While she was talking about Lulu, she first laid down all of Faik Sabri Duran’s books including the Büyük Atlas and the Travel Book of Lulu to the United States. Then came Lulu’s albums from their days in England with her grand parents, Faik sabri Duran’s awards, diplomas, pictures... Selçuk asked her how she got to keep all this valuable memorabilia and if Lulu did not have other relatives.
“ Lulu was a dear friend and was very close to me. She trusted me with the safekeeping of her belongings. Not to many relatives showed up when she died and some of them started coming on the surface later on because of reasons you can guess. His father’s side was not close to her since Faik Sabri had married another women after they got a divorce with her mother.”
Tengün Hanım was now showing us pictures of Lulu in her younger years: a faded one with Lulu in a swimsuit on a beach chair and another one with the famous theater actress Gülriz Sururi both in swimsuits in the the resort area Kilyos.
“She liked theater, painting, music and was very close to several actresses and artists of the time. Zeki Müren was probably was the most famous of them all. Some people questioned her choices of friends but others liked their company. She had this unique talent of bringing people of different beliefs and tastes together and somehow making sure that they would get along fine. Adair Mill is one such gentleman who she was very close to. They played scrabble together with Lulu all the time and at first we did not know if he was her boy friend or just a close friend. Adair is an atheist and Lulu’s other close friend father Ian Sherwood is an Anglican priest and as you see in this picture they got along fine. Adair came to Turkey in the late 1940s, and taught at Istanbul University, and later was the Director of Studies of ITBA (Istanbul Turco-British Association), which was a small language school affiliated to the British Council in Istanbul, but grew in leaps and bounds under his directorship to become a highly popular and successful teaching enterprise. He's 92 now and is not very mobile, that's why I hoped to take you over to see him. His mind is as active as ever and he still does translations for Türk Tarih Kurumu and for Doğan Kuban. His memory of the old days is amazing. You would have found him extremely interesting and entertaining.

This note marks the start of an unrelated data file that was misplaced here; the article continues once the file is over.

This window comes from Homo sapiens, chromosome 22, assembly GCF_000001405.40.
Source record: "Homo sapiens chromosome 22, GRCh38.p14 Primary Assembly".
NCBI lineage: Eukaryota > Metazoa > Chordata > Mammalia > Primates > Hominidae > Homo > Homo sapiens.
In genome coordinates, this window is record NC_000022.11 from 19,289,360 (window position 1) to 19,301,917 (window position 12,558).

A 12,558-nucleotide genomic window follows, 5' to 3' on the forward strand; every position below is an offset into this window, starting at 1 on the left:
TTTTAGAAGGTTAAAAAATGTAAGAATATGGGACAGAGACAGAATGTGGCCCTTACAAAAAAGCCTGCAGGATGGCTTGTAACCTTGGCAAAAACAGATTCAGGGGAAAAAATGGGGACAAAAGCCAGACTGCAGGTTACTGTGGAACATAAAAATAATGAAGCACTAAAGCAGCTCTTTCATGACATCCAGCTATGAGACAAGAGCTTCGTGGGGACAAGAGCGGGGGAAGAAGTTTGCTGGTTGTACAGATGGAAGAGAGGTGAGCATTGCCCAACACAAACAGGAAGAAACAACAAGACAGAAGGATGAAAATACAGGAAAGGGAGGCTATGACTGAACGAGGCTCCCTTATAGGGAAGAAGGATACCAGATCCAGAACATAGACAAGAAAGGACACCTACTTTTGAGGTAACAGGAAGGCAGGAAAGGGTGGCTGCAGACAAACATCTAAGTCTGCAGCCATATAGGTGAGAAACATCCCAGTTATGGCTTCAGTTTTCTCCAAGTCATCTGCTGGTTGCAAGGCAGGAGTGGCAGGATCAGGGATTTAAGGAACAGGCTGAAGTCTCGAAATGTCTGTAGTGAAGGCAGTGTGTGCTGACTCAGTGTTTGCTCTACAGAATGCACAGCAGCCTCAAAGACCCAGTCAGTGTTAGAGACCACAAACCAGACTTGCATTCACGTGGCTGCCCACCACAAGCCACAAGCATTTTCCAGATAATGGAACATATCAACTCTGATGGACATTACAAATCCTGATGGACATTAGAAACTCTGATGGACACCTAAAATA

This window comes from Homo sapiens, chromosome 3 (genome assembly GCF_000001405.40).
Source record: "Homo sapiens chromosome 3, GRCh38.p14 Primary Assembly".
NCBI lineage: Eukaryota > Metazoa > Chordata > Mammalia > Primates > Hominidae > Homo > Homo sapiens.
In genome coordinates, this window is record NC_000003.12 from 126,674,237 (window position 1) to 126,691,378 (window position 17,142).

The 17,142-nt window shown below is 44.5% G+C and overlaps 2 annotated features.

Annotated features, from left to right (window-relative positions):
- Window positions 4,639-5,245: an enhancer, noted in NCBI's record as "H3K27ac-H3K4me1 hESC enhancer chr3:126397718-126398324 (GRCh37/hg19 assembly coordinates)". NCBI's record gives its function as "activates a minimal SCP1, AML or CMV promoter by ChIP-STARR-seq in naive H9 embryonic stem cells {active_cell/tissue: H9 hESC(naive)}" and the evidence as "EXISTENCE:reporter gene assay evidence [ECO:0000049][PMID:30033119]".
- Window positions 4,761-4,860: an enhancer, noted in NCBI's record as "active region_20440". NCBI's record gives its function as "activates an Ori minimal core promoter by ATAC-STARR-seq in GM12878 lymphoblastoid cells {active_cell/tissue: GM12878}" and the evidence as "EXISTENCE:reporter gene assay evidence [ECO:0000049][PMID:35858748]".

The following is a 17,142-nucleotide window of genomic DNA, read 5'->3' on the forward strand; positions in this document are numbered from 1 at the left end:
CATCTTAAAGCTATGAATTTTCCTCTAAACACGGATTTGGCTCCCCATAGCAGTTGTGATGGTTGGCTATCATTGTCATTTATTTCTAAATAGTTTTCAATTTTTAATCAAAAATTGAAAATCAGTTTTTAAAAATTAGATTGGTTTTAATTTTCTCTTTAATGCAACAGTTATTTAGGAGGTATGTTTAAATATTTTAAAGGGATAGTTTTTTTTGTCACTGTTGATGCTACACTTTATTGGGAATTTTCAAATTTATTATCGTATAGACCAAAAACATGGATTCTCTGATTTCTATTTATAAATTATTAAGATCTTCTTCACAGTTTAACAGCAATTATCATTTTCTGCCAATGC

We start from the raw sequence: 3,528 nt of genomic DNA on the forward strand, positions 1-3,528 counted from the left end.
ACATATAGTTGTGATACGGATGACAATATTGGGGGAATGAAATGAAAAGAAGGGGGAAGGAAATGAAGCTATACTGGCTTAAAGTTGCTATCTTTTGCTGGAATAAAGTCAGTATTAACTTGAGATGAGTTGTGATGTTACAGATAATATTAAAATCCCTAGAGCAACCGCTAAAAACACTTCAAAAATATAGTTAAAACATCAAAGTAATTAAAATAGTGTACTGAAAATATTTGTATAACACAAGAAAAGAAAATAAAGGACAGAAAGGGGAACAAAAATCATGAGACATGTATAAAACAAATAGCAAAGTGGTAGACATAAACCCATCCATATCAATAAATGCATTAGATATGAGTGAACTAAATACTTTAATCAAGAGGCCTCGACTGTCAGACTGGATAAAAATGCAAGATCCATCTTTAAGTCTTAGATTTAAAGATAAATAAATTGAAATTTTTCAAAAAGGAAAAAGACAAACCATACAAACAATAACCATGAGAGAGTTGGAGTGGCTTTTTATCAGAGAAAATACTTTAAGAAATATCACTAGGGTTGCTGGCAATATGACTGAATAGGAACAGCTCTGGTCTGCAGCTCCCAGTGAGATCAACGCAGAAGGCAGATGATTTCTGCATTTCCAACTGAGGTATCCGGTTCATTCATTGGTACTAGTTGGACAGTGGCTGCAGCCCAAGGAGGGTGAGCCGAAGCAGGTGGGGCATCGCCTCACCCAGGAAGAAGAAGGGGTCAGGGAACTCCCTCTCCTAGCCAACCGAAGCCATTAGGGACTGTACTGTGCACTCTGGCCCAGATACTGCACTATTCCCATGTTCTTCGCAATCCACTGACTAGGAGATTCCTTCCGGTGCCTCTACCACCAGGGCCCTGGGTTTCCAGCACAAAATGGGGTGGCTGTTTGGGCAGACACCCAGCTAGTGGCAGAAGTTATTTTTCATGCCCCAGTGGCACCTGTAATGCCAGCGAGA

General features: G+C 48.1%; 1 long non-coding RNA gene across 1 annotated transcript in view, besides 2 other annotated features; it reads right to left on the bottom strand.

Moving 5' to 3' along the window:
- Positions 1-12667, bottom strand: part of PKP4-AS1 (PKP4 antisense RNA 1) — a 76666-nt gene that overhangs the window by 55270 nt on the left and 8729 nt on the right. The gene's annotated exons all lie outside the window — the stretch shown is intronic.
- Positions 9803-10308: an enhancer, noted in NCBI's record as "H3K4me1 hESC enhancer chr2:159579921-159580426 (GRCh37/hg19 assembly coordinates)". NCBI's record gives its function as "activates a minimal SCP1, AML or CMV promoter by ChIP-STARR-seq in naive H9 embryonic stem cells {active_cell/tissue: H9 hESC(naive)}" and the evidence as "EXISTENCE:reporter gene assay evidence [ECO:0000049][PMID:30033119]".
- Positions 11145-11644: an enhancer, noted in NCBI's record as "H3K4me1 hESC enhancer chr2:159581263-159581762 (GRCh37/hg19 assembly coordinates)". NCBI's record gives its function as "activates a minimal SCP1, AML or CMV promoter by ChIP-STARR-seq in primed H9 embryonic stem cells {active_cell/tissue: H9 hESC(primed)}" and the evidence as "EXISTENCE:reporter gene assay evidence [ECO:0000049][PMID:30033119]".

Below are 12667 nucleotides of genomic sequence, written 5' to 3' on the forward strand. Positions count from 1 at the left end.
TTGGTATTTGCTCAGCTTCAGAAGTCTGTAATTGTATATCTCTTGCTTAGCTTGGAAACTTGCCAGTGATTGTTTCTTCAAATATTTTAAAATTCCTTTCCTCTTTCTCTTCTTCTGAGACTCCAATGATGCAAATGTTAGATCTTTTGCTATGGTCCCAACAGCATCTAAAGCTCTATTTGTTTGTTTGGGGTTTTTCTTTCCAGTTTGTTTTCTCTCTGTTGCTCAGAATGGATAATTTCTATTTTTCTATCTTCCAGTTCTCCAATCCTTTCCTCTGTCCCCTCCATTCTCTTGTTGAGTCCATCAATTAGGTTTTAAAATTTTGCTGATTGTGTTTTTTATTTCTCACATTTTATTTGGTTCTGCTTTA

When Lulu was a student at university her best friends were Mina Urgan and Halit Çambel. The latter became professor of English Literature and the former, Professor of Archeology. There are many pictures of them all together in one of the albums. Adair Mill was interviewed and asked to teach at the English Philology Department by Halide Edip Adıvar, who also was Mina Urgan's teacher.”